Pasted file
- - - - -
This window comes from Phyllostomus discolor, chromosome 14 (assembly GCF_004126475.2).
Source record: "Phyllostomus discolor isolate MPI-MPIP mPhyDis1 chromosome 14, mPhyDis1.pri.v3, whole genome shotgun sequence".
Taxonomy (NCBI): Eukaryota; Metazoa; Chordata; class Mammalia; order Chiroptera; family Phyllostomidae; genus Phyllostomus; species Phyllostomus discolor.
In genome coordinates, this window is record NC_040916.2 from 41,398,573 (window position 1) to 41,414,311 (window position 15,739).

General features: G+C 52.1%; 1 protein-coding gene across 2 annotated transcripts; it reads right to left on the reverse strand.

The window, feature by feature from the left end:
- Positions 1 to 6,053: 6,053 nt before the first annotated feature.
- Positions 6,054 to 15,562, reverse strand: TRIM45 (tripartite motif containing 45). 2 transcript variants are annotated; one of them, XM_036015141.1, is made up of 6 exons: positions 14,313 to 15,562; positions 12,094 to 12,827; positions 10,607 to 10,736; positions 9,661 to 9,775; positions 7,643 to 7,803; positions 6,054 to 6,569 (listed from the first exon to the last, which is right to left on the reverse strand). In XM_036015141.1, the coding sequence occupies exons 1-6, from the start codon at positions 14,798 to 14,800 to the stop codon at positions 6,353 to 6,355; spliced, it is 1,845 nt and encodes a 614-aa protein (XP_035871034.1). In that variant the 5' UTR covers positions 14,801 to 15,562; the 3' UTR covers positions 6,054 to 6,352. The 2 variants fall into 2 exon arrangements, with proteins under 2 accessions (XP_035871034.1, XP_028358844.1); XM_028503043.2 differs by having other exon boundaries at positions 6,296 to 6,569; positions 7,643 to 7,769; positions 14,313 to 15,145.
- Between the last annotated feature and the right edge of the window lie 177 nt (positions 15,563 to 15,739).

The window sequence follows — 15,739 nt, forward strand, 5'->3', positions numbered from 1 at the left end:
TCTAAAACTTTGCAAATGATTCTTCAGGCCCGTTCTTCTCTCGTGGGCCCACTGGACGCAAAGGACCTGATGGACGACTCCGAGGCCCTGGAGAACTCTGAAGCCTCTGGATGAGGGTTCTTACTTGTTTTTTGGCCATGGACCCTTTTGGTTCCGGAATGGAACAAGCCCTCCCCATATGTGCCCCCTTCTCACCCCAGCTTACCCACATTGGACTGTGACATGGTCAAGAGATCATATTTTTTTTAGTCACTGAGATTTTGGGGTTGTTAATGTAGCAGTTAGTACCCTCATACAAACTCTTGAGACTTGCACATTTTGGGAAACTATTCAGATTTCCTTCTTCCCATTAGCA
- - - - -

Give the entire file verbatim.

This window comes from Phyllostomus discolor, chromosome 14 (assembly GCF_004126475.2).
Source record: "Phyllostomus discolor isolate MPI-MPIP mPhyDis1 chromosome 14, mPhyDis1.pri.v3, whole genome shotgun sequence".
Taxonomy (NCBI): Eukaryota; Metazoa; Chordata; class Mammalia; order Chiroptera; family Phyllostomidae; genus Phyllostomus; species Phyllostomus discolor.
In genome coordinates, this window is record NC_040916.2 from 41,398,573 (window position 1) to 41,414,311 (window position 15,739).

General features: G+C 52.1%; 1 protein-coding gene across 2 annotated transcripts; it reads right to left on the reverse strand.

The window, feature by feature from the left end:
- Positions 1 to 6,053: 6,053 nt before the first annotated feature.
- Positions 6,054 to 15,562, reverse strand: TRIM45 (tripartite motif containing 45). 2 transcript variants are annotated; one of them, XM_036015141.1, is made up of 6 exons: positions 14,313 to 15,562; positions 12,094 to 12,827; positions 10,607 to 10,736; positions 9,661 to 9,775; positions 7,643 to 7,803; positions 6,054 to 6,569 (listed from the first exon to the last, which is right to left on the reverse strand). In XM_036015141.1, the coding sequence occupies exons 1-6, from the start codon at positions 14,798 to 14,800 to the stop codon at positions 6,353 to 6,355; spliced, it is 1,845 nt and encodes a 614-aa protein (XP_035871034.1). In that variant the 5' UTR covers positions 14,801 to 15,562; the 3' UTR covers positions 6,054 to 6,352. The 2 variants fall into 2 exon arrangements, with proteins under 2 accessions (XP_035871034.1, XP_028358844.1); XM_028503043.2 differs by having other exon boundaries at positions 6,296 to 6,569; positions 7,643 to 7,769; positions 14,313 to 15,145.
- Between the last annotated feature and the right edge of the window lie 177 nt (positions 15,563 to 15,739).

The window sequence follows — 15,739 nt, forward strand, 5'->3', positions numbered from 1 at the left end:
TCTAAAACTTTGCAAATGATTCTTCAGGCCCGTTCTTCTCTCGTGGGCCCACTGGACGCAAAGGACCTGATGGACGACTCCGAGGCCCTGGAGAACTCTGAAGCCTCTGGATGAGGGTTCTTACTTGTTTTTTGGCCATGGACCCTTTTGGTTCCGGAATGGAACAAGCCCTCCCCATATGTGCCCCCTTCTCACCCCAGCTTACCCACATTGGACTGTGACATGGTCAAGAGATCATATTTTTTTTAGTCACTGAGATTTTGGGGTTGTTAATGTAGCAGTTAGTACCCTCATACAAACTCTTGAGACTTGCACATTTTGGGAAACTATTCAGATTTCCTTCTTCCCATTAGCA